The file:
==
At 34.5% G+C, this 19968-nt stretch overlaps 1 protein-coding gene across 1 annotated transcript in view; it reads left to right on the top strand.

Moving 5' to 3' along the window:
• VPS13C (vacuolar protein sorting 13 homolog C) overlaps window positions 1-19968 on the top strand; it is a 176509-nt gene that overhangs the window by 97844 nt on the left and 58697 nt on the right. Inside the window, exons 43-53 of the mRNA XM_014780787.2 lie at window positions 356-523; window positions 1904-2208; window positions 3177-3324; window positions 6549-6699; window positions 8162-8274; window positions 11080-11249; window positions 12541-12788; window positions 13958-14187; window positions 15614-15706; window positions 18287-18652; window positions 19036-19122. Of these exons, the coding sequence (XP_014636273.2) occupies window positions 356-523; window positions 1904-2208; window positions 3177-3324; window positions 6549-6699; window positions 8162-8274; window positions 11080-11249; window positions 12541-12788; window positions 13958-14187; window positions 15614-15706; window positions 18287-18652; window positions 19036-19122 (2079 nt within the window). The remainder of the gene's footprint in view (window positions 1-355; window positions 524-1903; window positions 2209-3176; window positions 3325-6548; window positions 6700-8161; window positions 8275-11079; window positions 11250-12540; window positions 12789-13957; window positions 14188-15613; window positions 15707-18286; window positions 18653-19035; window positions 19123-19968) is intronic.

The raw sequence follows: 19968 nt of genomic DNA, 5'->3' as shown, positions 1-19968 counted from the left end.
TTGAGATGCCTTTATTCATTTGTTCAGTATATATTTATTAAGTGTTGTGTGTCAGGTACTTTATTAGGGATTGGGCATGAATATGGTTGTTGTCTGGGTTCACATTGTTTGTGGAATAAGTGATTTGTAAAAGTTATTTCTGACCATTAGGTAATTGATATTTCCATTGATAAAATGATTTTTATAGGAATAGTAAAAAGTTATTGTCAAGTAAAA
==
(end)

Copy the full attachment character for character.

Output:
At 34.5% G+C, this 19968-nt stretch overlaps 1 protein-coding gene across 1 annotated transcript in view; it reads left to right on the top strand.

Moving 5' to 3' along the window:
• VPS13C (vacuolar protein sorting 13 homolog C) overlaps window positions 1-19968 on the top strand; it is a 176509-nt gene that overhangs the window by 97844 nt on the left and 58697 nt on the right. Inside the window, exons 43-53 of the mRNA XM_014780787.2 lie at window positions 356-523; window positions 1904-2208; window positions 3177-3324; window positions 6549-6699; window positions 8162-8274; window positions 11080-11249; window positions 12541-12788; window positions 13958-14187; window positions 15614-15706; window positions 18287-18652; window positions 19036-19122. Of these exons, the coding sequence (XP_014636273.2) occupies window positions 356-523; window positions 1904-2208; window positions 3177-3324; window positions 6549-6699; window positions 8162-8274; window positions 11080-11249; window positions 12541-12788; window positions 13958-14187; window positions 15614-15706; window positions 18287-18652; window positions 19036-19122 (2079 nt within the window). The remainder of the gene's footprint in view (window positions 1-355; window positions 524-1903; window positions 2209-3176; window positions 3325-6548; window positions 6700-8161; window positions 8275-11079; window positions 11250-12540; window positions 12789-13957; window positions 14188-15613; window positions 15707-18286; window positions 18653-19035; window positions 19123-19968) is intronic.

The raw sequence follows: 19968 nt of genomic DNA, 5'->3' as shown, positions 1-19968 counted from the left end.
TTGAGATGCCTTTATTCATTTGTTCAGTATATATTTATTAAGTGTTGTGTGTCAGGTACTTTATTAGGGATTGGGCATGAATATGGTTGTTGTCTGGGTTCACATTGTTTGTGGAATAAGTGATTTGTAAAAGTTATTTCTGACCATTAGGTAATTGATATTTCCATTGATAAAATGATTTTTATAGGAATAGTAAAAAGTTATTGTCAAGTAAAA